For the uninitiated, conducting business in China can be a daunting task. CNBC spoke to two etiquette experts, Sharon Schweitzer, of Protocol & Etiquette Worldwide, and Jaqueline Whitmore, of EtiquetteExpert.com, to get a sense of the do's and don'ts when travelling to the country. Whether it's your first or your fiftieth time visiting the country, it's important to keep these tips in mind if you want to be successful on your trip.
Dress to Impress: Appearances and first impressions are important in Chinese business culture. Dressing conservatively and wearing high quality clothing will help to indicate both status and modesty.
Entrance: Enter the room in order of seniority. You should actively demonstrate great respect to the leader of the Chinese delegation. The person with the highest rank of your team should introduce the rest of the group.
Handshakes: Handshakes in China are not as firm as in the West -- expect it to be soft and short. And keep the eye contact brief. Too much eye contact can be interpreted as a challenge.
Business Cards: Make sure you have both a Mandarin and an English side on your business card. When the time comes, present your card with two hands, with the Chinese side up and facing the other person. Receive a card with two hands, study it briefly and place it into a business card holder — never your wallet or pocket. In China, business cards are treated as extensions of the person, so you'll want to treat any business card you receive with great respect.
Face: Losing or gaining "face" is an important Chinese concept. It can be loosely understood as your honor, your community's honor and the honor of those you are with. Avoid self-deprecation or sarcasm. Attempt to display competence and keep your emotions under control.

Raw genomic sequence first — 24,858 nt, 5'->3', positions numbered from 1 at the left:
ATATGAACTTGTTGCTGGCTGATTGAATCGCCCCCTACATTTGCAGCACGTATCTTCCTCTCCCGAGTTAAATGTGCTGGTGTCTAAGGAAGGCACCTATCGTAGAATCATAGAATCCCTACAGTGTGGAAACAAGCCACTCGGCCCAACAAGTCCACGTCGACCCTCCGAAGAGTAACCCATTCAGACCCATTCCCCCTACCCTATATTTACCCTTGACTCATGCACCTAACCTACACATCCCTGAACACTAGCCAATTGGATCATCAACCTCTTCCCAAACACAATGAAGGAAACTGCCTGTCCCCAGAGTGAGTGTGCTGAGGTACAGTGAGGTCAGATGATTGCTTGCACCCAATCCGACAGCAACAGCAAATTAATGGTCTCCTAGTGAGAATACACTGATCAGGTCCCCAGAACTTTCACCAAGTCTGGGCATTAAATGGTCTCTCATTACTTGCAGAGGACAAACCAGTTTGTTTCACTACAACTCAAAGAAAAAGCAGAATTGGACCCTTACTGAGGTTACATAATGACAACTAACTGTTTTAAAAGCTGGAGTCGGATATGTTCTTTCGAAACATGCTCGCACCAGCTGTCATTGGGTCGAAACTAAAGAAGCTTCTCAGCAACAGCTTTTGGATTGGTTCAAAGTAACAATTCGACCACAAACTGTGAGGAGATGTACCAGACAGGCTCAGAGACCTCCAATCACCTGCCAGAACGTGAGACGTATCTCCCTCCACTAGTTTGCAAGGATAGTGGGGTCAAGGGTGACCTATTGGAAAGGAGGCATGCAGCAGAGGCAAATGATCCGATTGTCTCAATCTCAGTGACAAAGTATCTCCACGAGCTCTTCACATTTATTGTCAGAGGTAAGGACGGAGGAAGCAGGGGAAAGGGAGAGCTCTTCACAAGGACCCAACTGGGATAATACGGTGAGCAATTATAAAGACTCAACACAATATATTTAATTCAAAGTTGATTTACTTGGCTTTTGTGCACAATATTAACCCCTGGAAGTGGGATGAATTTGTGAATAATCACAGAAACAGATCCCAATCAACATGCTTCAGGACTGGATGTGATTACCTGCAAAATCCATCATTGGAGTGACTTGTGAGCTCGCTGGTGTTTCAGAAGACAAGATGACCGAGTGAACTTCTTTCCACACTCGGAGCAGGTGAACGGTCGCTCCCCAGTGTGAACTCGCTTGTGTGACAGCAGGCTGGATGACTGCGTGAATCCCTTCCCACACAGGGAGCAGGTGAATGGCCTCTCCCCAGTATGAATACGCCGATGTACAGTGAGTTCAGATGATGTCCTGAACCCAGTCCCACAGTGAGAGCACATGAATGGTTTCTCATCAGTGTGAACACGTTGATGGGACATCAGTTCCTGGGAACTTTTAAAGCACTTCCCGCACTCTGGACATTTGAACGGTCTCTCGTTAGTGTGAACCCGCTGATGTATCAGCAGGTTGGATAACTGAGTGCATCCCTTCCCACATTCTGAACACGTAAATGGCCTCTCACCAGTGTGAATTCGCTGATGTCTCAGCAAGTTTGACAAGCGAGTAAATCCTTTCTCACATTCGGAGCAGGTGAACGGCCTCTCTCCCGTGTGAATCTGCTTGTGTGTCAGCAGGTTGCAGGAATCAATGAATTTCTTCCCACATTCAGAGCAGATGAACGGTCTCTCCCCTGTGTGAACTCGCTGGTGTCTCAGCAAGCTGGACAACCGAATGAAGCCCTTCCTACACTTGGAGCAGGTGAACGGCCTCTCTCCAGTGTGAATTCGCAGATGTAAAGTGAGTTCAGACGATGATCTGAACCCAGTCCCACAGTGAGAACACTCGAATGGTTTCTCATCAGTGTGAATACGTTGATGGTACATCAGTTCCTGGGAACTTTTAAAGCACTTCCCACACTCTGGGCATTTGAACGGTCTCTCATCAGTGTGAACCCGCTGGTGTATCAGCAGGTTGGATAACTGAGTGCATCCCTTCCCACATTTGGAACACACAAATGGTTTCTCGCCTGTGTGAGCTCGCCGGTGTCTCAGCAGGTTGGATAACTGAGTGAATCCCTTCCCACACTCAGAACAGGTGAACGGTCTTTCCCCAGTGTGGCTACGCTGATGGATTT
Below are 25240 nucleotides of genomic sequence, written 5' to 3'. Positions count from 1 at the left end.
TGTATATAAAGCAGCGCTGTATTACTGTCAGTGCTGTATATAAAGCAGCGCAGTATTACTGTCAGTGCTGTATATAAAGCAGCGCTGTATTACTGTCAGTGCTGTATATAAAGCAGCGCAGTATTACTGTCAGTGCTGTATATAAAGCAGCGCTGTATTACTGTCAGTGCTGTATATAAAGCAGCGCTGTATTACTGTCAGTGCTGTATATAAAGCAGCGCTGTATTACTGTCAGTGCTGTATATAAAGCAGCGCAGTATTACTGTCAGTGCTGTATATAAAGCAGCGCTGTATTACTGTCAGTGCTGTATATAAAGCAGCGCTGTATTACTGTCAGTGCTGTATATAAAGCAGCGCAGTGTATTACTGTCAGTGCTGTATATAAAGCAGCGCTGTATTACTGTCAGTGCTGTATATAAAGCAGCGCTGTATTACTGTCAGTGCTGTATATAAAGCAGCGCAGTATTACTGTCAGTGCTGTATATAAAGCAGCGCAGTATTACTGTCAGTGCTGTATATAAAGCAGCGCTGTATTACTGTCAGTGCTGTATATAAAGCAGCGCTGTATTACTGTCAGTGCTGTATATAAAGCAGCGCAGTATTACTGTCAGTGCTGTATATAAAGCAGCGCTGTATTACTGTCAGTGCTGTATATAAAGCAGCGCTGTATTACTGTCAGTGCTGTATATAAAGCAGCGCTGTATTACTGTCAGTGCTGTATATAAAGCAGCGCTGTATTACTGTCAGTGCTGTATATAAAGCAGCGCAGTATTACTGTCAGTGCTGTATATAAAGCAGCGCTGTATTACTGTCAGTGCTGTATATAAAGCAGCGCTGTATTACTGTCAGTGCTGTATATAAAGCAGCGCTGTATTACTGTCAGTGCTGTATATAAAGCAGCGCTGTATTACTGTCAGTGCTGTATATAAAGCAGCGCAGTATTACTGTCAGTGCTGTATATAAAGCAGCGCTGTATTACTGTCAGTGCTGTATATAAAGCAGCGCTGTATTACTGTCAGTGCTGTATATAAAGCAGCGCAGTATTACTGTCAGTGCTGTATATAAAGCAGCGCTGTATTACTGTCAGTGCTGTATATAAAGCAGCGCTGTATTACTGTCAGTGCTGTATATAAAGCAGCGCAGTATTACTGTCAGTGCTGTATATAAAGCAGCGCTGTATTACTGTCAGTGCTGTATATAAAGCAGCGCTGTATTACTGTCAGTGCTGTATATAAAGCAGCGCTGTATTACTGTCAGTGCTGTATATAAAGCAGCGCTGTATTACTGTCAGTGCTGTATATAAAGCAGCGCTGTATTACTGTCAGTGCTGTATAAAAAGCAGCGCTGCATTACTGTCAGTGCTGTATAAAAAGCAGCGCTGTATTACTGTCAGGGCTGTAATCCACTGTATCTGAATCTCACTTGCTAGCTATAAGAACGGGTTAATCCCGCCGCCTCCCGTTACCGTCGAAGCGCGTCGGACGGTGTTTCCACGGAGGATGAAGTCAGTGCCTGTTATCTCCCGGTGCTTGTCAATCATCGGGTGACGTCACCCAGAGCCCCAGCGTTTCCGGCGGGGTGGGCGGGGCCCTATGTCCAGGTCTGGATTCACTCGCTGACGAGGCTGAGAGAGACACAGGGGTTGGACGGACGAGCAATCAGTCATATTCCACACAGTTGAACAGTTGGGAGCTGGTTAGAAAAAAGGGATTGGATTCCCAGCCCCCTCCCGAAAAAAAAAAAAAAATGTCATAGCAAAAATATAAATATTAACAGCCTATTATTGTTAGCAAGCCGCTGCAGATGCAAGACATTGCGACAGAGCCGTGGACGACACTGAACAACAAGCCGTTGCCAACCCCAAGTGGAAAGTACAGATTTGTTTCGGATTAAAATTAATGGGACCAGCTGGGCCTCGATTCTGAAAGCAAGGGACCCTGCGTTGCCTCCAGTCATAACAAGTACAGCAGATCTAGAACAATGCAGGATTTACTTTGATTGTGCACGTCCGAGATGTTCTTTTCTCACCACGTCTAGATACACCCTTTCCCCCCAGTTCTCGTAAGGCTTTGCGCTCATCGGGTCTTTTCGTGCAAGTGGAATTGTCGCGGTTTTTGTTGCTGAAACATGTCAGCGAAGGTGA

Don't Point: It's considered rude in China to point with your finger. Instead, point with an open hand or, if possible, make eye contact and get someone's attention without using your hands at all.
Be Prepared for More: The Chinese often prefer frequent and lengthy meetings to build trust before signing contracts. When it comes down to it, most business in China isn't even done in the boardroom. Expect to be invited to long dinners featuring courses you may not be familiar with. Make sure you try everything. It most definitely will be rude if you don't.
Finally, Be Yourself: The most important concept to remember when doing business in China is to be true to you. The Chinese place a high value on authenticity and have low tolerance for posturing or pretending. If you are genuine, respectful and observant, you are likely to endear yourself to your host. Otherwise, they'll see through your facade and it will be impossible to do business.
Sharon Schweitzer's Access to Asia can be found here: http://www.protocolww.com/resources/books/
Jaqueline Whitmore's Business Class can be found here: http://etiquetteexpert.com/business-class/